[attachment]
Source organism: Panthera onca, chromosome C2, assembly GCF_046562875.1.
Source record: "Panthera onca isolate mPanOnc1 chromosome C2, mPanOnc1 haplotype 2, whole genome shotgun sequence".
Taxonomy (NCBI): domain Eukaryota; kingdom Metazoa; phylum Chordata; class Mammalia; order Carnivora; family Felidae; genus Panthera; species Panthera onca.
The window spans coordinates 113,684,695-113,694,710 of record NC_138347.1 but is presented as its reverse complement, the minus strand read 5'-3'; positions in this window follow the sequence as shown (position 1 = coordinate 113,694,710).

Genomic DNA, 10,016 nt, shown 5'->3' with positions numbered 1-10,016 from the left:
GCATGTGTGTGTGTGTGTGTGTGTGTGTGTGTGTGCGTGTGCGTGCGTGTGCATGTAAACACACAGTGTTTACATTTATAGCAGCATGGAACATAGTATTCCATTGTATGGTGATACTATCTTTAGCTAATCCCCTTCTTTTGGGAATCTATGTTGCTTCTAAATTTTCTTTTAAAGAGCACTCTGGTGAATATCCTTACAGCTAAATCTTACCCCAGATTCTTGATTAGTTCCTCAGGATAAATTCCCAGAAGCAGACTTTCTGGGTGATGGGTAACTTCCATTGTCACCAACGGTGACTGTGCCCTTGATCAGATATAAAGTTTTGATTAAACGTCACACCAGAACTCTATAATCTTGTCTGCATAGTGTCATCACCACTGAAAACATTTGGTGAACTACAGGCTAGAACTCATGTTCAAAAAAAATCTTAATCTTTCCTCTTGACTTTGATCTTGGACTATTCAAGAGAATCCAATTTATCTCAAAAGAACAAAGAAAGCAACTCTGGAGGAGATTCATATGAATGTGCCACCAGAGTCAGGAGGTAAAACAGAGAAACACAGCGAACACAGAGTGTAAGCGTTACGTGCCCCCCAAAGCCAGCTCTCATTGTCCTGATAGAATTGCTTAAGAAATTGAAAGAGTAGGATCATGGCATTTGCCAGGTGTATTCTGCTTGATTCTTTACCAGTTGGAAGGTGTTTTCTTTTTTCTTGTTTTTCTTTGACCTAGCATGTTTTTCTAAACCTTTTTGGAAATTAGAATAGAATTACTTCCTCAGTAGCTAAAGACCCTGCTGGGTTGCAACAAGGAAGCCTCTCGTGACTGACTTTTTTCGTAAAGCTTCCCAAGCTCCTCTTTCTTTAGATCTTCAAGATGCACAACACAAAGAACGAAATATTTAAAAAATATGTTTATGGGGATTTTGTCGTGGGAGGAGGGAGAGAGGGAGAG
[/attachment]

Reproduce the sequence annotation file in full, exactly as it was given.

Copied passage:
Source organism: Panthera onca, chromosome C2, assembly GCF_046562875.1.
Source record: "Panthera onca isolate mPanOnc1 chromosome C2, mPanOnc1 haplotype 2, whole genome shotgun sequence".
Taxonomy (NCBI): domain Eukaryota; kingdom Metazoa; phylum Chordata; class Mammalia; order Carnivora; family Felidae; genus Panthera; species Panthera onca.
The window spans coordinates 113,684,695-113,694,710 of record NC_138347.1 but is presented as its reverse complement, the minus strand read 5'-3'; positions in this window follow the sequence as shown (position 1 = coordinate 113,694,710).

Genomic DNA, 10,016 nt, shown 5'->3' with positions numbered 1-10,016 from the left:
GCATGTGTGTGTGTGTGTGTGTGTGTGTGTGTGTGCGTGTGCGTGCGTGTGCATGTAAACACACAGTGTTTACATTTATAGCAGCATGGAACATAGTATTCCATTGTATGGTGATACTATCTTTAGCTAATCCCCTTCTTTTGGGAATCTATGTTGCTTCTAAATTTTCTTTTAAAGAGCACTCTGGTGAATATCCTTACAGCTAAATCTTACCCCAGATTCTTGATTAGTTCCTCAGGATAAATTCCCAGAAGCAGACTTTCTGGGTGATGGGTAACTTCCATTGTCACCAACGGTGACTGTGCCCTTGATCAGATATAAAGTTTTGATTAAACGTCACACCAGAACTCTATAATCTTGTCTGCATAGTGTCATCACCACTGAAAACATTTGGTGAACTACAGGCTAGAACTCATGTTCAAAAAAAATCTTAATCTTTCCTCTTGACTTTGATCTTGGACTATTCAAGAGAATCCAATTTATCTCAAAAGAACAAAGAAAGCAACTCTGGAGGAGATTCATATGAATGTGCCACCAGAGTCAGGAGGTAAAACAGAGAAACACAGCGAACACAGAGTGTAAGCGTTACGTGCCCCCCAAAGCCAGCTCTCATTGTCCTGATAGAATTGCTTAAGAAATTGAAAGAGTAGGATCATGGCATTTGCCAGGTGTATTCTGCTTGATTCTTTACCAGTTGGAAGGTGTTTTCTTTTTTCTTGTTTTTCTTTGACCTAGCATGTTTTTCTAAACCTTTTTGGAAATTAGAATAGAATTACTTCCTCAGTAGCTAAAGACCCTGCTGGGTTGCAACAAGGAAGCCTCTCGTGACTGACTTTTTTCGTAAAGCTTCCCAAGCTCCTCTTTCTTTAGATCTTCAAGATGCACAACACAAAGAACGAAATATTTAAAAAATATGTTTATGGGGATTTTGTCGTGGGAGGAGGGAGAGAGGGAGAG